What happened at the 1991 Madrid Peace Conference?
The Madrid Invitation, inviting Israel, Syria, Lebanon, Jordan and the Palestinians to an opening conference jointly sponsored by the US and the Soviet Union on October 30, 1991, represented the result of US Secretary of State James Baker’s shuttle diplomacy in the eight months following the Gulf War. The Madrid peace conference was a watershed event. For the first time, Israel entered into direct, face-to-face negotiations with Syria, Lebanon, Jordan, and the Palestinians. In order to make this possible, since Israel would not negotiate with the terrorist PLO, the Palestinians were represented by individuals from the West Bank and Gaza who were not associated with the PLO. This was a sham, as everyone knew, and PLO figures were in the hotels guiding the Palestinian delegation throughout the proceedings.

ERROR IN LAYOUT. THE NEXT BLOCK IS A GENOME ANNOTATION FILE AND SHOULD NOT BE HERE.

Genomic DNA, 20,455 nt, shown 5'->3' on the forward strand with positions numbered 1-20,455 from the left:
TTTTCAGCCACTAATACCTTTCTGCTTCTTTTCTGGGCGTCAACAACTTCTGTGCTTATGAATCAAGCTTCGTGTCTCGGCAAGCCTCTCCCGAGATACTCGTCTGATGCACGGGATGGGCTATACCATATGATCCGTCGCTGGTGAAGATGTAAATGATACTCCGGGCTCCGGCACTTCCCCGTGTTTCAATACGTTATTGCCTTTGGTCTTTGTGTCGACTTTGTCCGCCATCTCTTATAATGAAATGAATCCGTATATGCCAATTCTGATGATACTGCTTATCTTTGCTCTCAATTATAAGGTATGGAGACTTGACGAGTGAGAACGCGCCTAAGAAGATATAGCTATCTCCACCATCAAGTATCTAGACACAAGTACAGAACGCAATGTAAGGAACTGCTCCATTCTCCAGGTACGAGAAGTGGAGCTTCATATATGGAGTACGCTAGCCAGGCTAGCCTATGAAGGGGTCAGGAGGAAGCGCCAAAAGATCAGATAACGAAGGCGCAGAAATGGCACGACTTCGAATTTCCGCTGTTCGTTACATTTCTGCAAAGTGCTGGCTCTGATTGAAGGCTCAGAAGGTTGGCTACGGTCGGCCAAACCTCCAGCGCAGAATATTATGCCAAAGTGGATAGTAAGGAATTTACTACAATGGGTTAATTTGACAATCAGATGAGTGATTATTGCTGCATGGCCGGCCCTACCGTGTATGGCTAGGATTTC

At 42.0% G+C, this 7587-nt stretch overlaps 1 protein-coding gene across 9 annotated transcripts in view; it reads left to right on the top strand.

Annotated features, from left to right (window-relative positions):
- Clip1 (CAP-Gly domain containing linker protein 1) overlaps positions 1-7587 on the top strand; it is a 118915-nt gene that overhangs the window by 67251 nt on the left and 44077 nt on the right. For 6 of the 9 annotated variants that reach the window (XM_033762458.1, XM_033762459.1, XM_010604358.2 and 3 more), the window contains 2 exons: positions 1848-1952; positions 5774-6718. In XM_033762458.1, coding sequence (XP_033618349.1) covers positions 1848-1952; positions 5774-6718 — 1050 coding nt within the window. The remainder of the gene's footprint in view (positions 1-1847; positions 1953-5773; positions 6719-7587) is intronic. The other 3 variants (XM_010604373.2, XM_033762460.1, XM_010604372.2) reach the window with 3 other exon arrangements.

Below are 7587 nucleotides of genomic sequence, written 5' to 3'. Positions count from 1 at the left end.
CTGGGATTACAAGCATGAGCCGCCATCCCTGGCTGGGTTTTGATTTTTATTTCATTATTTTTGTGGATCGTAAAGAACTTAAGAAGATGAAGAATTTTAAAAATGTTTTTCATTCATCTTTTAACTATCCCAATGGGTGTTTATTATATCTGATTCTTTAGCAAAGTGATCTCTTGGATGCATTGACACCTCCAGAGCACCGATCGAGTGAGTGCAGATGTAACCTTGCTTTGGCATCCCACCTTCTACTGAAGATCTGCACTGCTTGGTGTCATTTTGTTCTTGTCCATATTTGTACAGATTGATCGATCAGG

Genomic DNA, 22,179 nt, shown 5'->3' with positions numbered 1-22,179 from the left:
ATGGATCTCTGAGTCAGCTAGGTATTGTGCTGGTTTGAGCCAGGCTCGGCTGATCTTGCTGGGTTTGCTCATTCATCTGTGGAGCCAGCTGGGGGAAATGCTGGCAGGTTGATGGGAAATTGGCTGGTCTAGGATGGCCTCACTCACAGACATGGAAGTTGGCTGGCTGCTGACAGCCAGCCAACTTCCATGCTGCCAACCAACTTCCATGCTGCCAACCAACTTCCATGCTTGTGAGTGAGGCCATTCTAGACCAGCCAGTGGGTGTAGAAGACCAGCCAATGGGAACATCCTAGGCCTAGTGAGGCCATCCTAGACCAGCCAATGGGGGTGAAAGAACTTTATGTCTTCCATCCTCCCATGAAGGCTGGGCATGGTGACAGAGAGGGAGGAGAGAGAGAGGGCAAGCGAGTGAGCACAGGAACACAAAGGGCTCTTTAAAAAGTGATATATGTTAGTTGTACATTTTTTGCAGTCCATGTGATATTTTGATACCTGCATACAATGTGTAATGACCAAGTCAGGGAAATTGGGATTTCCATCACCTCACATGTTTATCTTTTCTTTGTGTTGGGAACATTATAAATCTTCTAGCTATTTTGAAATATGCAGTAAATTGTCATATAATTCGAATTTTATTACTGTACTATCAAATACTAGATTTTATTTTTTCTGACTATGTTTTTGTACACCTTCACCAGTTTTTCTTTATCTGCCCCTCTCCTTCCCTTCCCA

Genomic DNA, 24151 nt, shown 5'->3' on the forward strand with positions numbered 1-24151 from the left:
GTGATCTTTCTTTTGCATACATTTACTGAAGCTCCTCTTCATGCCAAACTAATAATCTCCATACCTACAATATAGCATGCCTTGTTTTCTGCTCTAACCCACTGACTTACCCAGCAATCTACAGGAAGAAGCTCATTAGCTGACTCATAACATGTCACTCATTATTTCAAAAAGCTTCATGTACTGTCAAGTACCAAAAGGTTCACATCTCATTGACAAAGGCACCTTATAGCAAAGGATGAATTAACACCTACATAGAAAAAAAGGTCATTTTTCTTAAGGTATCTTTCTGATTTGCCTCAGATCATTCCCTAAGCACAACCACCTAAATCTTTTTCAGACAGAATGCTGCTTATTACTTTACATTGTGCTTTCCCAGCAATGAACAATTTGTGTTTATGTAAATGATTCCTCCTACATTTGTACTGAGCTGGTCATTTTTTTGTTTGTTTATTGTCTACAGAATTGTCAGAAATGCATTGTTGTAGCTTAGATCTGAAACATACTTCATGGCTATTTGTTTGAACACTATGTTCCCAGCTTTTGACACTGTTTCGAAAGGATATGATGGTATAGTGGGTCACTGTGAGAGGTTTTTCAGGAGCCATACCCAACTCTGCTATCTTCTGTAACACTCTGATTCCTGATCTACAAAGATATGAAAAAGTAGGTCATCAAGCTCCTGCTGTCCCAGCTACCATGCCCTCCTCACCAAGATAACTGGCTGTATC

An intricate framework was structured for the three day Madrid Conference, followed by the start of negotiations. Two parallel negotiating tracks were established by Madrid: the bilateral track and the multilateral track. Four separate sets of bilateral negotiations put Israel together with Syria, Lebanon, Jordan and the Palestinian delegation, intended to resolve past conflicts and sign peace treaties. The first bilateral meetings took place in Madrid, on November 3 right after the formal conference ended. Over a dozen rounds of bilateral talks were subsequently hosted by the US Department of State in Washington. The multilateral negotiations targeted issues that concern the entire Middle East, such as water, environment, arms control, refugees and economic development. The talks opened in Moscow in January 1992 and working groups met periodically in venues throughout the world, including the Middle East. The talks between Israel and Jordan continued for almost two years following the Madrid conference, culminating in the signing of a peace treaty on October 26, 1994. Madrid was also the catalyst for the 1993 series of non-public talks in Norway between Israel and the Palestinian Arabs that launched what became known as the Oslo peace process. Once the Oslo process began, the Madrid structure of talks faded away.